He showed me, with many thumps and pokes, that my wood was solid; it didn't need to be ripped out. No, what it needed was a half inch of nearly-cosmetic subflooring laid atop its uneven surface, 70+ year old planks and subsequent plywood patches, and then a bright and gleaming vinyl product applied over that. He said if I laid the subfloor he could do the vinyl at a good price. My own thoughts had been the reverse: he would put down the subfloor and I would lay some vinyl tiles, those cheesy self-stick squares. Not, the best solution, he insisted; if I laid the subfloor it would reduce the expense of the job greatly and he already had all the mastics, fillers, caulk, grout and goop necessary to lay a fine-looking floor. Stuff I would need to purchase separately to do the job right. Stuff that would surely confuse me. His words were oil on the water. He had looked into my eyes and seen Pat coming in at the back door of my head watching for the half-assed fixes that have occasionally plagued our time together.
Still, I hesitated; I explained that I didn't even have a circular saw to cut the ply - those tools were in Maine. He patted me on the arm and said he would loan me a saw, one with a new blade. I hesitated further and each time he responded with sympathy and made some further offer: if I just got the plywood down he would bring a nail gun and finish the job. If I made mistakes he would fix them, filling gaps and straightening it all out. It was like my kindergarten teacher talking me thru my first time on the slide. His concern for me was touching. Touching but unsettling.
I next confessed that I had no way to haul the plywood. Don't you have a son with a truck? He asked, tears in his eyes. Yes, I said, in San Francisco. Off we went to haul the ply to my house in the company van. He did everything but pay for it. He removed the ply from the van at my garage doors and then braced me up with another squeeze of my arm. We are going to get thru this, aren't we? He looked me in the eye. I replied that we would. Unsure of me he gave me his home number and said I should call him anytime I had need and he would come over and help.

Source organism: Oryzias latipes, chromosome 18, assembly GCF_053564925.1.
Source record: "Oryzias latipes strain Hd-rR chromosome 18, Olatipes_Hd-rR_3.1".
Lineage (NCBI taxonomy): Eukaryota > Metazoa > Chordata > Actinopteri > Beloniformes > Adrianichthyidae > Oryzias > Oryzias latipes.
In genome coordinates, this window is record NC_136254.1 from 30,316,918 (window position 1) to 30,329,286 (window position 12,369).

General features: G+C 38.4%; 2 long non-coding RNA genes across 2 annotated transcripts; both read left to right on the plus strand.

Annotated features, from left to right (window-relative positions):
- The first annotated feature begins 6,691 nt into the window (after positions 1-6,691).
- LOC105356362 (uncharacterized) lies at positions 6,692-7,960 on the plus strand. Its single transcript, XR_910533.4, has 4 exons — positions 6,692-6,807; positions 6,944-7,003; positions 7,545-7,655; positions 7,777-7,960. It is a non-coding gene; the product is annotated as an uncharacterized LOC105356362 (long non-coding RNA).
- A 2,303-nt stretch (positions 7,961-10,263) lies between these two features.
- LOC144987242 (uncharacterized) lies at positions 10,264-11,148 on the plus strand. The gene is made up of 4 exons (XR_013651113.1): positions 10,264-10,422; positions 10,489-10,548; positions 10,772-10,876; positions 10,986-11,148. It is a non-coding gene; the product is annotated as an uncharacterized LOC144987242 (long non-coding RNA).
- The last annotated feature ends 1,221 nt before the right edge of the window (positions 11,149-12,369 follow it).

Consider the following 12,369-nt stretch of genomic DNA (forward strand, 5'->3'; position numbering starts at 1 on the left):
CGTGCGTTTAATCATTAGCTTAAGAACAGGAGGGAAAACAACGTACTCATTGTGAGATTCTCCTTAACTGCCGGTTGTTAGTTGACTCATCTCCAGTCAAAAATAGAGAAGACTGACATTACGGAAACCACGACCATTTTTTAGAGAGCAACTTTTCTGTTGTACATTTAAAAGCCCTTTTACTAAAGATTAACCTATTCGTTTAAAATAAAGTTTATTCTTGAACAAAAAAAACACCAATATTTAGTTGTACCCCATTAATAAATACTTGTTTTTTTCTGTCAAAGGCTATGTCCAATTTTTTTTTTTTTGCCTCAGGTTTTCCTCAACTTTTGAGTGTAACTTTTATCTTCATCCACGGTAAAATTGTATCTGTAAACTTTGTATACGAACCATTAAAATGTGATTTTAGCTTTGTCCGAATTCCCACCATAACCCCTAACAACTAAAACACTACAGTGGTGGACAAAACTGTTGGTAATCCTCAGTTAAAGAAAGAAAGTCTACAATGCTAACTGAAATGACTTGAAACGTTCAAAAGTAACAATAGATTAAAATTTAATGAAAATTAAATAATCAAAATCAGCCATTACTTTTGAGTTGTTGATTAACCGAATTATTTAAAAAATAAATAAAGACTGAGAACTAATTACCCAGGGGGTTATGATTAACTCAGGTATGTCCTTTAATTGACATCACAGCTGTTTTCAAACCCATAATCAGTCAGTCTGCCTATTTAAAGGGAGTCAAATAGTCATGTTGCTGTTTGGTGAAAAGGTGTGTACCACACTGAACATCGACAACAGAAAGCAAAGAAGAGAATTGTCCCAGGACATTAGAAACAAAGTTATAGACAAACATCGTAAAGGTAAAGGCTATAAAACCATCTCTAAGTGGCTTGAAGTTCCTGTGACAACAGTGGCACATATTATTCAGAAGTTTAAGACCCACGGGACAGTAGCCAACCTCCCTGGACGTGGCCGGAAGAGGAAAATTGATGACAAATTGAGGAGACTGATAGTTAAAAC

Never has someone I have hired to do a job treated me with such solicitude. I doubt that I have begun to cover the depth of his concern in these few paragraphs; it was simply unnerving. Did I suddenly look enfeebled? Why was this man running alongside me as I rocked side to side against my training wheels? Was I about to fall and couldn't even tell? As soon as I get the ply laid I am to call him to come and do the vinyl. We will meet again.
Today was quite edgy. Just after dawn a swarthy crew muttering in foreign tongues rang the front door bell and announced they were there for the rip-off. Turned out it was the tear-off that they planned. The day promised little rain and the boss-roofer had decided to tear the roof off the back half of the house. All day horrid noises came down thru the ceiling as they peeled loose the one layer of shingles and 3 of composition. Rotted boards were replaced. New flashing and vents installed, the sublayer put up and the felt put down. They tore the center chimney, the old kitchen one no longer in use, down to below roof level and sheeted over it. We were so glad when they left. It was like being shelled. Tomorrow they do the front. Rain is coming on the morrow, but my roofer assures me they roof in the wet, just a bit slower. I look forward to having all this hoopla done and finished. The boss-roofer has begun to squeeze my arm when we talk. It has to be something in the water. He wears a black hat and his dog is named Garth.